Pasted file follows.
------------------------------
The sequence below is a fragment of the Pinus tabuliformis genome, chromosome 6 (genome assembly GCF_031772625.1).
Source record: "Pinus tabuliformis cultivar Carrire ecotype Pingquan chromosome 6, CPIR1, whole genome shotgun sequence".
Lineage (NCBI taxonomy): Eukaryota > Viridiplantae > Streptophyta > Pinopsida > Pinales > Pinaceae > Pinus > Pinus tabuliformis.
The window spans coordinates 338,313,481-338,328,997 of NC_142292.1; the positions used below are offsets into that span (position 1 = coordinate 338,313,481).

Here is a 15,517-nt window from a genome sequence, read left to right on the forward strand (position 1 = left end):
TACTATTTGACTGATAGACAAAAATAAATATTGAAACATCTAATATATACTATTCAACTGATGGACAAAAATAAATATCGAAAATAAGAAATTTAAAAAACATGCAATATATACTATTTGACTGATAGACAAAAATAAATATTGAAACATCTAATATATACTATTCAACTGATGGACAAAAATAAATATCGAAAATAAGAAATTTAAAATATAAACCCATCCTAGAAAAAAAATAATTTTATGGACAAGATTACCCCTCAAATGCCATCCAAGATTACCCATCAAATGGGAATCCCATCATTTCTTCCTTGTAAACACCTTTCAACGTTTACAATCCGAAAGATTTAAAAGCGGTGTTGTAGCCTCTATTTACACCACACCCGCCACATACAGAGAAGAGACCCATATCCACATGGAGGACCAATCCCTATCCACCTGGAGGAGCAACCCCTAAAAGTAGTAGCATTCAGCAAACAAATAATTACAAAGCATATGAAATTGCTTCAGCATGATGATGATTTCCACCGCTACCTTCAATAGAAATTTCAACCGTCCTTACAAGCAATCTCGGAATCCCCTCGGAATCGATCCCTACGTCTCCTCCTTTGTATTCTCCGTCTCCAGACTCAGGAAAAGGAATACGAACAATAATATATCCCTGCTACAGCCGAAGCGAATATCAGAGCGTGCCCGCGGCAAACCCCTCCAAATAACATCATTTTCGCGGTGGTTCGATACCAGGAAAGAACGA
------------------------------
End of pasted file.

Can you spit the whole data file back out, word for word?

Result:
The sequence below is a fragment of the Pinus tabuliformis genome, chromosome 6 (genome assembly GCF_031772625.1).
Source record: "Pinus tabuliformis cultivar Carrire ecotype Pingquan chromosome 6, CPIR1, whole genome shotgun sequence".
Lineage (NCBI taxonomy): Eukaryota > Viridiplantae > Streptophyta > Pinopsida > Pinales > Pinaceae > Pinus > Pinus tabuliformis.
The window spans coordinates 338,313,481-338,328,997 of NC_142292.1; the positions used below are offsets into that span (position 1 = coordinate 338,313,481).

Here is a 15,517-nt window from a genome sequence, read left to right on the forward strand (position 1 = left end):
TACTATTTGACTGATAGACAAAAATAAATATTGAAACATCTAATATATACTATTCAACTGATGGACAAAAATAAATATCGAAAATAAGAAATTTAAAAAACATGCAATATATACTATTTGACTGATAGACAAAAATAAATATTGAAACATCTAATATATACTATTCAACTGATGGACAAAAATAAATATCGAAAATAAGAAATTTAAAATATAAACCCATCCTAGAAAAAAAATAATTTTATGGACAAGATTACCCCTCAAATGCCATCCAAGATTACCCATCAAATGGGAATCCCATCATTTCTTCCTTGTAAACACCTTTCAACGTTTACAATCCGAAAGATTTAAAAGCGGTGTTGTAGCCTCTATTTACACCACACCCGCCACATACAGAGAAGAGACCCATATCCACATGGAGGACCAATCCCTATCCACCTGGAGGAGCAACCCCTAAAAGTAGTAGCATTCAGCAAACAAATAATTACAAAGCATATGAAATTGCTTCAGCATGATGATGATTTCCACCGCTACCTTCAATAGAAATTTCAACCGTCCTTACAAGCAATCTCGGAATCCCCTCGGAATCGATCCCTACGTCTCCTCCTTTGTATTCTCCGTCTCCAGACTCAGGAAAAGGAATACGAACAATAATATATCCCTGCTACAGCCGAAGCGAATATCAGAGCGTGCCCGCGGCAAACCCCTCCAAATAACATCATTTTCGCGGTGGTTCGATACCAGGAAAGAACGA